For my project I decided that I wanted to take a closer look at hormones produced by the endocrine system. I went over objective 2 from the endocrine system which asks to categorize types of hormones. There are many types of hormones in the endocrine system and the ones I wanted to focus on are the hormones that are produced by the pituitary gland and a specific hormone, the melanocyte. The pituitary glands’ function includes handling metabolism, growth, sexual maturation, reproduction, blood pressure and more. The pituitary gland handles a lot of things and to help to achieve doing that, it uses hormones. Hormones are our bodies chemical receptors, and they travel through our bloodstream and communicate to our tissues and organs. A hormone in the Pituitary gland that I wanted to take a deeper look into is the melanocyte stimulating hormone. The melanocyte stimulating hormone or MSH is a hormone that helps preserve skin from ultraviolet rays and is a part of the development of pigmentation. Those are just a few things that MSH does but something that can be caused by the extensive amount of myelocyte destruction is vitiligo. Vitiligo is an autoimmune depigment disease that causes loss of skin color in patches. When it comes to people who have vitiligo, they do not have enough melanin, this is produced by melanocytes and gives pigment in skin. There is a limited number of melanocytes in someone who has vitiligo and thus they’re not producing a lot of melanin. 

For my project I decided I wanted to use clay in order to portray what my point was. I made a skin layer, and you can see how it looks normally for someone of color who has darker skin and has the normal amount of melanin on their body. On one side I have a skin layer block of someone who has vitiligo. The pink above the orange line is the endoderm layer on someone’s skin. There are also melanocytes on some sides of the block but if you notice on side of the block has melanocytes that release melanin and that is where the color is on top. On top is the outside where the skin color would be shown. If you notice on the other side, there are melanocytes but it’s not producing melanin because it’s dying and from the top view, we can see that is why the color does not show up on the skin. On the “normal skin” block we can see that there are melanocytes on the sides of the block that are releasing the purple dots which is the melanin and from the top view of the skin we can see that the skin is completely covered. To know that this happens because of hormones that out endocrine system is amazing because we can see how important it is.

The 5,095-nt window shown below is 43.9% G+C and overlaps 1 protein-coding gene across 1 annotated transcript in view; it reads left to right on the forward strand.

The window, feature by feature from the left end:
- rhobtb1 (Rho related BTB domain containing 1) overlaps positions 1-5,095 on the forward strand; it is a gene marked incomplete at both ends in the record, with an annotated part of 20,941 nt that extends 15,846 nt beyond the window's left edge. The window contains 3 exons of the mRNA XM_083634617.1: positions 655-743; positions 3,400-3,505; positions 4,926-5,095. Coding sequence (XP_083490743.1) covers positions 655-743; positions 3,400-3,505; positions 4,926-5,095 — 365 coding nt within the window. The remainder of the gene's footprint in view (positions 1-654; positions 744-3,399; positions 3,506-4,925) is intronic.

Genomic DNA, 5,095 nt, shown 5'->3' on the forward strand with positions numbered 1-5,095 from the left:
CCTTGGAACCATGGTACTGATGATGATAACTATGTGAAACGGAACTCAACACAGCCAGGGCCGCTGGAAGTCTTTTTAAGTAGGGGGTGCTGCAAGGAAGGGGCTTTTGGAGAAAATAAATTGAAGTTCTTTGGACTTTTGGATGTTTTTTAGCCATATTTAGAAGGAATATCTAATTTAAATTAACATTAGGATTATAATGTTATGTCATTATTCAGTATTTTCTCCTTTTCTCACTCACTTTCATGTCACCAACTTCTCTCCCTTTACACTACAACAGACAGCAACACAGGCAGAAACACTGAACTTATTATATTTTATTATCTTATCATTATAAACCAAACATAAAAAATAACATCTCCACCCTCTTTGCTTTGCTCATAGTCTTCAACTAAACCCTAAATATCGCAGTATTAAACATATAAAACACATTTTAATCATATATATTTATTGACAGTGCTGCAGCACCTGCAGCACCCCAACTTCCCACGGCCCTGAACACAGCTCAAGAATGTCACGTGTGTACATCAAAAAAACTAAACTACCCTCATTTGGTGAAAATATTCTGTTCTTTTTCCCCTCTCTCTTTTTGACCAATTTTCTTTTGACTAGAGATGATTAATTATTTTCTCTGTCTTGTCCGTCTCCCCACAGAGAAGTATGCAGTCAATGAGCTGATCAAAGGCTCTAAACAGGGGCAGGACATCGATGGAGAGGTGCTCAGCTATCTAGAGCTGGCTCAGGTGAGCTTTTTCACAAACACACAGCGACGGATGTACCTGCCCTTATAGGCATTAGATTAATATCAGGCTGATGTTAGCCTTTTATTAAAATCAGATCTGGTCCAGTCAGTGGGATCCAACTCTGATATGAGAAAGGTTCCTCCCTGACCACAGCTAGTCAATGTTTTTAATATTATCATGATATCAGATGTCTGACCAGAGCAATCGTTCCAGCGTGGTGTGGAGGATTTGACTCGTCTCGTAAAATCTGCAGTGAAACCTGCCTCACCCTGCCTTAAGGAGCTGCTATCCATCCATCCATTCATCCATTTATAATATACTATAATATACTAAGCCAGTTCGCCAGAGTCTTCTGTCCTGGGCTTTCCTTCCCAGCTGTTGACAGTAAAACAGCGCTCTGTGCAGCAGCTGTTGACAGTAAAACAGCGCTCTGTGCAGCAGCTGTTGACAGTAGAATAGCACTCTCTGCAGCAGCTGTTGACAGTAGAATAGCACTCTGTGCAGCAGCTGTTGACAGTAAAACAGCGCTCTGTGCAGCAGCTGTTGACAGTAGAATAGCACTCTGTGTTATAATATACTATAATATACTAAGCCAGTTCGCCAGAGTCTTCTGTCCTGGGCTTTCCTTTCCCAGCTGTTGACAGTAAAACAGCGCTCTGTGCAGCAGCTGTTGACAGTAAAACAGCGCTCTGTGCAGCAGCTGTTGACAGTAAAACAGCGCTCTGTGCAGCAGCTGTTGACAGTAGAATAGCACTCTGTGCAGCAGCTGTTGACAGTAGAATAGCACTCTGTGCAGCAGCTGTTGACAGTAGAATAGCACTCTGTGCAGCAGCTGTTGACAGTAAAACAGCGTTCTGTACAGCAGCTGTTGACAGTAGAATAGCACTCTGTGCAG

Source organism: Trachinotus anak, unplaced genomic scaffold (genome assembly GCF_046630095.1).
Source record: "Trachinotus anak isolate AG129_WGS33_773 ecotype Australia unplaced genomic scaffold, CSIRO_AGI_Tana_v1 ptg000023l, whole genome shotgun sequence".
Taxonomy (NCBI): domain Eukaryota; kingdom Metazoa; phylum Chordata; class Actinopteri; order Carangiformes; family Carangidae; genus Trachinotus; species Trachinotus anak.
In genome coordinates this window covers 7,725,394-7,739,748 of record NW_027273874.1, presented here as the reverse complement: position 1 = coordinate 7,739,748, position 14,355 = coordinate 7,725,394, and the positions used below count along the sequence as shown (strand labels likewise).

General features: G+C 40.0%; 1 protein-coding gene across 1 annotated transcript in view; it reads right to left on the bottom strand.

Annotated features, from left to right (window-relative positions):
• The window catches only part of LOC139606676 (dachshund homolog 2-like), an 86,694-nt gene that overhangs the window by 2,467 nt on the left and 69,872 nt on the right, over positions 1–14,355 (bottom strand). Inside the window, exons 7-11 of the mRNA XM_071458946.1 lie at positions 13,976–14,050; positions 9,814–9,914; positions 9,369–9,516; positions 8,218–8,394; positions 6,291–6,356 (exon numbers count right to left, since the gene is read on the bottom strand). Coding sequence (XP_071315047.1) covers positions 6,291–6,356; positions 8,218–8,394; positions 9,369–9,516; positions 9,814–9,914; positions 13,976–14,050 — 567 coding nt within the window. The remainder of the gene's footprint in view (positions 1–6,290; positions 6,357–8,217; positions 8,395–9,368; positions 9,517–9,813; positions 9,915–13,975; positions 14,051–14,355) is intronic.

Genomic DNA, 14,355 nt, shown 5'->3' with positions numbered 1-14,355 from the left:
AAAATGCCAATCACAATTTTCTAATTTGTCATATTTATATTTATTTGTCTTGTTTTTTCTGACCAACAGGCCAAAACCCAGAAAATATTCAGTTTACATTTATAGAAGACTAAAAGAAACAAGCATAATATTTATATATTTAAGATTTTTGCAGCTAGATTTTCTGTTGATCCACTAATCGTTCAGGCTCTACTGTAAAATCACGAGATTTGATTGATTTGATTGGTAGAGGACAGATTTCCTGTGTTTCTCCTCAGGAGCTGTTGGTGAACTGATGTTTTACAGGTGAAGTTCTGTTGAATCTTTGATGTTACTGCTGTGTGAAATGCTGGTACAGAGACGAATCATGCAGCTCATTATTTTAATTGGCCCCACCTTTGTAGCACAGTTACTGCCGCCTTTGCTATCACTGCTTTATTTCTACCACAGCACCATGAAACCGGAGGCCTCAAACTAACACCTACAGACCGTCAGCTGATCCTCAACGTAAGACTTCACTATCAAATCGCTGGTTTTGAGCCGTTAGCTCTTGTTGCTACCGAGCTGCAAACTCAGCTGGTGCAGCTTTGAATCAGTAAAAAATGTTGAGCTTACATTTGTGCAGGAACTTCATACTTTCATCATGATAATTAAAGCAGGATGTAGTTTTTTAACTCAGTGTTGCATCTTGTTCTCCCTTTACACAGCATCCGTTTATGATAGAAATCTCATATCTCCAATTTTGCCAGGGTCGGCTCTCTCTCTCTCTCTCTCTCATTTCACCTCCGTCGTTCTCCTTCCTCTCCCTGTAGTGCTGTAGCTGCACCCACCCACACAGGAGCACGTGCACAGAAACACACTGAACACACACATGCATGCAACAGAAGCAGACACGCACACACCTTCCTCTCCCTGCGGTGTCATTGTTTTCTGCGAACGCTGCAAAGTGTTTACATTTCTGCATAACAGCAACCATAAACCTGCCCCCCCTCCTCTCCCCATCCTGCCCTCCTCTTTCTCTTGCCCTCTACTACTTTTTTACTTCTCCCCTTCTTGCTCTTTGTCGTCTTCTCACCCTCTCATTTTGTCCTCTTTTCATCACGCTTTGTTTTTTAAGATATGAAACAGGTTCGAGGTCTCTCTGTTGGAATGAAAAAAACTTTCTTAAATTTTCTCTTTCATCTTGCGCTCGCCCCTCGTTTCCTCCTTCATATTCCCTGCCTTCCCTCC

Literature Cited

Norman, A. W., & Henry, H. L. (2022). Hormones. Academic Press.

Chen J, Li S, Li C. Mechanisms of melanocyte death in vitiligo. Med Res Rev.        2021 Mar;41(2):1138-1166. doi: 10.1002/med.21754. Epub 2020 Nov 17. PMID: 33200838; PMCID: PMC7983894.

One Comment

  1. Jasmine did a wonderful job depicting melanocytes and how they are affected/originated by the endocrine system. Her writing was very accurate to the prompt that she chose (Endocrine Objective #2 Categorizing Types of Hormones) and her details regarding melanocytes were factual. Her work was easy to follow and her depictions of Normal Skin Layers versus Vitiligo Skin Layers made the topic very understandable. Upon reading her post, I have come to learn more about the Melanocyte Stimulating Hormone (MSH) which produces pigmentation of skin, helping it against UV rays. Before reading, I had never heard of the condition Vitiligo, so this was very interesting to me. I now know that Vitiligo can affect anyone. The pituitary gland is not producing enough of the Melanocyte Stimulating Hormone, thus there is a lower than normal amount of melanocytes in the skin. This can result in patches of discoloration, often becoming bigger over time. Jasmine’s clay depiction shows a skin cell that is dead due to no melanocyte and pigmentation protection. It also shows melanin producing pigmentation in incorrect areas of the skin (which contributes to the blotching we see on people with Vitiligo). In contrast, we see a healthy cell having full coverage of melanin (bottom right picture). Again, I think Jasmine did a great job with this project; I was glad to respond to her post and learn about the endocrine system, melanocytes, and Vitiligo.

    Konner Ayers

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